Senate Committee says Benghazi Attacks Preventable

WASHINGTON (AP) — The Senate Intelligence Committee says the deadly assault on a diplomatic compound in Benghazi, Libya, could have been prevented if U.S. officials had heeded warnings of terrorist activity, including threats to Western targets, and had improved security in response.

Obama picks Latino bank founder to head SBA

WASHINGTON (Reuters) - President Barack Obama on Wednesday will nominate Maria Contreras-Sweet, who founded a Latino-owned community bank in Los Angeles, to lead the Small Business Administration, a White House official said. The nomination will round out Obama's second-term Cabinet. Contreras-Sweet founded ProAmerica Bank and is the chair of the business. The Mexican-born Contreras-Sweet immigrated to the United States at a young age. (Reporting by Steve Holland; Editing by James Dalgleish)


Longtime Virginia Democratic lawmaker Moran to retire

U.S. Representative Jim Moran said on Wednesday he will retire from Congress at the end of his term this year, making the Virginia Democrat the third liberal congressman to step down this week. Moran, whose district lies just south of Washington, has represented Virginia in the House of Representatives for more than two decades and is on the chamber's Appropriations Committee. On Monday, Representative George Miller of California, a political ally of House Democratic leader Nancy Pelosi, announced plans to leave at the end of his term this year.


Dems, GOP in Congress: Unlucky in Love

Misery loves company as the top political parties sally forth into the 2014 midterm election year: Merely a third of Americans approve of the way the Democrats in Congress are handling their jobs – and even fewer, just a quarter, approve of their Republican counterparts....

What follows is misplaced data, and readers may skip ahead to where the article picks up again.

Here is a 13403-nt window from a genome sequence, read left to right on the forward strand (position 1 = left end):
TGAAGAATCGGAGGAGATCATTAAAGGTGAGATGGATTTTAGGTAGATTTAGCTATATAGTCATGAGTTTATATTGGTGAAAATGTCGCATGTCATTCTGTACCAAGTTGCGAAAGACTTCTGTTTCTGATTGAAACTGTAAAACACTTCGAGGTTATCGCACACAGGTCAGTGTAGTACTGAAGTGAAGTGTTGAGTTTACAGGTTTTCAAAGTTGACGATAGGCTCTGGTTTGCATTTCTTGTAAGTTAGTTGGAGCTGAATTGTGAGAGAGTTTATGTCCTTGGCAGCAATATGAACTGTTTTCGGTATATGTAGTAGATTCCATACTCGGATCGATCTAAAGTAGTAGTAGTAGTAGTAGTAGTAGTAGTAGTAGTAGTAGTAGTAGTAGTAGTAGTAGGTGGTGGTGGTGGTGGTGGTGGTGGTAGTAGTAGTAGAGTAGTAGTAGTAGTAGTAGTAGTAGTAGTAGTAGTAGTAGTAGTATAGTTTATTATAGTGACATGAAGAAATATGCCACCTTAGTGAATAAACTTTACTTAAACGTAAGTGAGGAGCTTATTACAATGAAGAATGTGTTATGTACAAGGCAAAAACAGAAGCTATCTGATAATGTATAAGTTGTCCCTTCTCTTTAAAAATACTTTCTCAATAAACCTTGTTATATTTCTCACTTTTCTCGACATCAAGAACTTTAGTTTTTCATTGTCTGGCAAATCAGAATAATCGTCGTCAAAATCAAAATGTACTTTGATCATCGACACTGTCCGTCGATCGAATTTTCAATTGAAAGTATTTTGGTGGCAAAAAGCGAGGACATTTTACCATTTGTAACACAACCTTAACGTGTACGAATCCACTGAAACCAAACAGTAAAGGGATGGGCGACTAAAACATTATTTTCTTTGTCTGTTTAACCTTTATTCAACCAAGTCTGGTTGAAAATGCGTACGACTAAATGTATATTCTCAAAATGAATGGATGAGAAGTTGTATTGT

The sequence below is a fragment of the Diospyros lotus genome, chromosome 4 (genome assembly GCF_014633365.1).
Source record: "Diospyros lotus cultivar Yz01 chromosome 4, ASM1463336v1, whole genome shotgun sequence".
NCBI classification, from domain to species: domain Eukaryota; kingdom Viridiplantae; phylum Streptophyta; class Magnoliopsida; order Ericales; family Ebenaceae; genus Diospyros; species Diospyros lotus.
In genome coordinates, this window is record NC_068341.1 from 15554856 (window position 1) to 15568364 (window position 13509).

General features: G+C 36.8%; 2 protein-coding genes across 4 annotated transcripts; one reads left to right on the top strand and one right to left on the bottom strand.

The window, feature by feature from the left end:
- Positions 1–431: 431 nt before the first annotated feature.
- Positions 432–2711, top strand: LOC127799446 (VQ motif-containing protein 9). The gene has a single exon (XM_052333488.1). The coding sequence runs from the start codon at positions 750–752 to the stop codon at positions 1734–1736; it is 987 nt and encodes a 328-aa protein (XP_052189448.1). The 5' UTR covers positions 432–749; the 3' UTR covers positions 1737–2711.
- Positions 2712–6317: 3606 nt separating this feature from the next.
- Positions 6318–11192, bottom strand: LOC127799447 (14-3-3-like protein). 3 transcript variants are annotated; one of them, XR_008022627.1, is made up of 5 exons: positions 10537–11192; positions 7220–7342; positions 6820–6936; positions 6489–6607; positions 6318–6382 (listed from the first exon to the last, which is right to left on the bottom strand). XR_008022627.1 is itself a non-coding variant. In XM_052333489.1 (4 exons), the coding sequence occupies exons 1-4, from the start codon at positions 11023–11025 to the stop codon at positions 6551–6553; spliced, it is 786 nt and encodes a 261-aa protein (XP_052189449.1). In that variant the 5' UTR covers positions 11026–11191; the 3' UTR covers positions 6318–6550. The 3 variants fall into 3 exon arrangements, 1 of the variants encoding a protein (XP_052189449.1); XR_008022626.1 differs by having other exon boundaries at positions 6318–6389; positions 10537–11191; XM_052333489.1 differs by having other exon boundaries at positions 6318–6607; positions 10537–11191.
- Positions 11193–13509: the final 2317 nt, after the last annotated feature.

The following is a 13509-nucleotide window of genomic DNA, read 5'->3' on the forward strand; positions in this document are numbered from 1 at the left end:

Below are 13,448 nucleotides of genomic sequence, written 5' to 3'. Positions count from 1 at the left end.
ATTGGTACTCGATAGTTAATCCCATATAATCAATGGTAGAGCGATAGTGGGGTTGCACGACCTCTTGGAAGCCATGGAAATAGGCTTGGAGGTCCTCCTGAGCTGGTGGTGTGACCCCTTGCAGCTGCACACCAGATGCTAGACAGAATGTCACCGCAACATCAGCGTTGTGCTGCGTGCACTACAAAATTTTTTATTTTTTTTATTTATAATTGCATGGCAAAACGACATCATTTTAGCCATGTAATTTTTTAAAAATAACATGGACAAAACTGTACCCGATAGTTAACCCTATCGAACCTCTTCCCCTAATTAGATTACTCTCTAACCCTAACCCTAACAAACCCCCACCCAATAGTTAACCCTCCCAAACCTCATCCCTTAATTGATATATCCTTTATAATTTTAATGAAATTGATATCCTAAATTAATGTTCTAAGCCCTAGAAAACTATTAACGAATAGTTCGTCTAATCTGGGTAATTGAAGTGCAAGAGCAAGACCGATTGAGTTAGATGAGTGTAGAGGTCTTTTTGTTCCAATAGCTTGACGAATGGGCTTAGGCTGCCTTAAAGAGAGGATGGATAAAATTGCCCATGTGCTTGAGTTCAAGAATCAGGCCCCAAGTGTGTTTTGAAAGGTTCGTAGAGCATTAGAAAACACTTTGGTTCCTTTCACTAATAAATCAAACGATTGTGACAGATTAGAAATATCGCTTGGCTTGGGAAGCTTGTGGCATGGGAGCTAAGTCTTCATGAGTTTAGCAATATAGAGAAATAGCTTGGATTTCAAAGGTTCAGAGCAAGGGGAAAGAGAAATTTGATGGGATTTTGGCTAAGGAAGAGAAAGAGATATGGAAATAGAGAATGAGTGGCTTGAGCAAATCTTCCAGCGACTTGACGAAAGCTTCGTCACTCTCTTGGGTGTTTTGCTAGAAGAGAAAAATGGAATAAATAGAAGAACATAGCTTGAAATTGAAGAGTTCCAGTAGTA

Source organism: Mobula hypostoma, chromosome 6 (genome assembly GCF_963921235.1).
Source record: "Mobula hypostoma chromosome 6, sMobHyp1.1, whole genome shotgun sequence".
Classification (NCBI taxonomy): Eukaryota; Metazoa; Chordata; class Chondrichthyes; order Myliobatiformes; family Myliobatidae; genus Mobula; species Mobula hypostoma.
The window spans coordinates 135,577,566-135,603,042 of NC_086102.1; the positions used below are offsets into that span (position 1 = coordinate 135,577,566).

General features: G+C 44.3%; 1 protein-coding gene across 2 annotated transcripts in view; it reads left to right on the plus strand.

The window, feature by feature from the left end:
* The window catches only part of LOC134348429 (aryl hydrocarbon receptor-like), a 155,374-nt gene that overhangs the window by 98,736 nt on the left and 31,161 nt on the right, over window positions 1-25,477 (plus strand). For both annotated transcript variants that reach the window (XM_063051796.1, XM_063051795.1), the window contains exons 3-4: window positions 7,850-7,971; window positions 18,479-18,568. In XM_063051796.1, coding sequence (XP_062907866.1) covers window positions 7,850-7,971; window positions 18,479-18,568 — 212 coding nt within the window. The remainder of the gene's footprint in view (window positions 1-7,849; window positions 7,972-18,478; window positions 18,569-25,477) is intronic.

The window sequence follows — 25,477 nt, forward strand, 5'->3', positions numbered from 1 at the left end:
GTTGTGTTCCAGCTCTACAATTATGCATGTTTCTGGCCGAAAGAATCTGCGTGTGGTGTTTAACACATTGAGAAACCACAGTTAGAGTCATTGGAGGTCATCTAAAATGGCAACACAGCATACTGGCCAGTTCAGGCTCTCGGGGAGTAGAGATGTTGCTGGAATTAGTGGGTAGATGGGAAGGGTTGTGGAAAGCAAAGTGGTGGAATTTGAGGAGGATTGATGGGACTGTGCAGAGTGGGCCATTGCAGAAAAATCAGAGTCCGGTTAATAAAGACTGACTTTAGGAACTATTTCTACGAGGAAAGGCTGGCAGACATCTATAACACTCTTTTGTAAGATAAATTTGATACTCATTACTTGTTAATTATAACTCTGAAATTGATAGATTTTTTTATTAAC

Obama to announce manufacturing institute in NC

WASHINGTON (AP) — Highlighting the growing manufacturing sector of the U.S. economy, President Barack Obama is proposing new ways for the government and the private sector to help keep those jobs coming.


Upworthy’s Body Image Rage

The activist website says its most popular posts of 2013 dealt with the media’s portrayal of women’s bodies—but measuring users’ feminist outrage turns out to be a slippery task


What WWZ Can Teach Walking Dead

For every thoughtful episode of ‘The Walking Dead,’ there was another bogged down with annoying squabbles and tedious villains. Does Brad Pitt’s zombie flick have the answers?


The Dangerous Corset Diet

Some women have resorted to wearing corset to lose weight, claiming it helps them eat less and reshapes their bodies. Not so, says science. Here’s why the corset diet is a bad idea.


Iran's Tribute to a Terrorist

Iran's foreign minister paid homage this week to a Hezbollah mastermind and an early mentor of Osama bin Laden whose terror tactics inspired the '98 embassy bombings.


All About Paris

Famous for her novels about Americans living and loving in Paris, Diane Johnson’s new book is about home, America. She talks to Noah Charney about her writing routine, the best advice she ever got, and life in Paris.


The End of the Internet? Maybe.

If you think cable TV sucks, just wait. Craig Aaron, president and CEO of Free Press, says the end of the Internet as we know it is coming—unless we do something about that.